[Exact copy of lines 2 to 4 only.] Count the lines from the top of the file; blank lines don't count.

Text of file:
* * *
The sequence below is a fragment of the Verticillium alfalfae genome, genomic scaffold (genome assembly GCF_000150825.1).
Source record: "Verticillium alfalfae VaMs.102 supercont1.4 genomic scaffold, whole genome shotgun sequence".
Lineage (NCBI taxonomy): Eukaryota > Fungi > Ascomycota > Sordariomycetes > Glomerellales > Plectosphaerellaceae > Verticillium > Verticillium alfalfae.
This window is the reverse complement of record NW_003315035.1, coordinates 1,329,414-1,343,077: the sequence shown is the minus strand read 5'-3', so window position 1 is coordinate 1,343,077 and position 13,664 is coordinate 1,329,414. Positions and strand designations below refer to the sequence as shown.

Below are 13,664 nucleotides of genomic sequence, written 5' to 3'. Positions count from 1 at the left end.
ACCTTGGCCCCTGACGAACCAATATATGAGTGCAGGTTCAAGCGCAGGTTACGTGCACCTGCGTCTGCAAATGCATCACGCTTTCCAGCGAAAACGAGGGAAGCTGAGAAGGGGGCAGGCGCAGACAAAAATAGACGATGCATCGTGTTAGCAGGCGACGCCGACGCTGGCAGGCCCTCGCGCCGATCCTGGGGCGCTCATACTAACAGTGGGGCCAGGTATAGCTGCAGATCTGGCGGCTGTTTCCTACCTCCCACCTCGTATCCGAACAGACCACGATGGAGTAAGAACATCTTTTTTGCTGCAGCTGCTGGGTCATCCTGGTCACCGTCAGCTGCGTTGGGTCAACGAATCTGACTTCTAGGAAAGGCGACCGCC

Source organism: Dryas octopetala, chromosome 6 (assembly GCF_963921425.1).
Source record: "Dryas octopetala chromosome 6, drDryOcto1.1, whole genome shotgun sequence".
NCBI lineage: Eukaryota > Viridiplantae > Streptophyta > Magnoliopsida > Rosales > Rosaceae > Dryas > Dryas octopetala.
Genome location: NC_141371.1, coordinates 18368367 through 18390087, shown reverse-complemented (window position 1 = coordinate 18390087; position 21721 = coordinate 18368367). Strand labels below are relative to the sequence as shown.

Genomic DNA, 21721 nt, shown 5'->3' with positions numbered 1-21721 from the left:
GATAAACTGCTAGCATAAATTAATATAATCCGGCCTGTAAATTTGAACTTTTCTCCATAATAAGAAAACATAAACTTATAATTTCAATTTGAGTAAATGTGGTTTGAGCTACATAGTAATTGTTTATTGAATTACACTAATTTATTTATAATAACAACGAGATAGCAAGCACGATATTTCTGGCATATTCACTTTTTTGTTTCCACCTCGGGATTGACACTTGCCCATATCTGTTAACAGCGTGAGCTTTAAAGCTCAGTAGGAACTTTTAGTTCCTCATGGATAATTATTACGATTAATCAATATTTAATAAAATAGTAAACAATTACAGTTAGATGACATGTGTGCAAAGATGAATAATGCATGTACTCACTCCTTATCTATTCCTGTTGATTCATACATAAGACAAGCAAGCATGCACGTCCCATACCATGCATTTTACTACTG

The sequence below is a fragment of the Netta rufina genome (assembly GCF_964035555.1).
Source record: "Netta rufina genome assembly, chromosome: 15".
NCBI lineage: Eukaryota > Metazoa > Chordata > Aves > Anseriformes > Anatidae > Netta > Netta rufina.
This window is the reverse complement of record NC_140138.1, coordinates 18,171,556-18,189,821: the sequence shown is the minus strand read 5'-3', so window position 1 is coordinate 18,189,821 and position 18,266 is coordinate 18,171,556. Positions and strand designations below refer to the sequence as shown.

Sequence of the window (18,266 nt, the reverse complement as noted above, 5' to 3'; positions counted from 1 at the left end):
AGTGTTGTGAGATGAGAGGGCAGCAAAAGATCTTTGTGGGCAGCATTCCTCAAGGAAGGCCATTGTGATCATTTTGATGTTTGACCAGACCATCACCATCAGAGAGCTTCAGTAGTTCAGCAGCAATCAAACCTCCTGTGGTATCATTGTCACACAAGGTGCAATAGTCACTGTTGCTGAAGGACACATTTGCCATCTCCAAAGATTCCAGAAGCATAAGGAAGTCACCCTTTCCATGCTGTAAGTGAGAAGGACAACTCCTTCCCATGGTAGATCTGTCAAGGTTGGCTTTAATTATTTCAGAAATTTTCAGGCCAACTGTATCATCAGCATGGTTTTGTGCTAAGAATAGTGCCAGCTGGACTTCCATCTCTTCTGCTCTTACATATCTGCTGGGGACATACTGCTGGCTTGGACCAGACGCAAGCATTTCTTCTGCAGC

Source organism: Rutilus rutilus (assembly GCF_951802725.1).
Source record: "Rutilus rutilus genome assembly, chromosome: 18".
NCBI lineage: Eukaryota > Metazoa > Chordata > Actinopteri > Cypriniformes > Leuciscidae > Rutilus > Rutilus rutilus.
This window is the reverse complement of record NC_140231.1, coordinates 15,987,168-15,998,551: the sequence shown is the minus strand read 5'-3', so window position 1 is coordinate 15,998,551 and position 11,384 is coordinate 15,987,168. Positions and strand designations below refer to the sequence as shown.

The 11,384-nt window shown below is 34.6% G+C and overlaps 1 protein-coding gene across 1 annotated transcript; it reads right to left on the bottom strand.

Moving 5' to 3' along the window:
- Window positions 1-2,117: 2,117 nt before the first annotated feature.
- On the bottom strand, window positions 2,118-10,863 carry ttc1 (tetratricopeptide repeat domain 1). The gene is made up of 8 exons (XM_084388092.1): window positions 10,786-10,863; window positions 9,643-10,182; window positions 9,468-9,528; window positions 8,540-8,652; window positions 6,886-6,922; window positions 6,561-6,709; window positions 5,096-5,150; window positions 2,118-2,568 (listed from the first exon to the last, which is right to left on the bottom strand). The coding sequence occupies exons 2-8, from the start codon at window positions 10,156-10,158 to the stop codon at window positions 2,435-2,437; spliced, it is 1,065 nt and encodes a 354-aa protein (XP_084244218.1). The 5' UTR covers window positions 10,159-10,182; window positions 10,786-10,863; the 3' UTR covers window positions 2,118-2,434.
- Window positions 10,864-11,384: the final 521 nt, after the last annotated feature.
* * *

Source record: "Verticillium alfalfae VaMs.102 supercont1.4 genomic scaffold, whole genome shotgun sequence".
Lineage (NCBI taxonomy): Eukaryota > Fungi > Ascomycota > Sordariomycetes > Glomerellales > Plectosphaerellaceae > Verticillium > Verticillium alfalfae.
This window is the reverse complement of record NW_003315035.1, coordinates 1,329,414-1,343,077: the sequence shown is the minus strand read 5'-3', so window position 1 is coordinate 1,343,077 and position 13,664 is coordinate 1,329,414. Positions and strand designations below refer to the sequence as shown.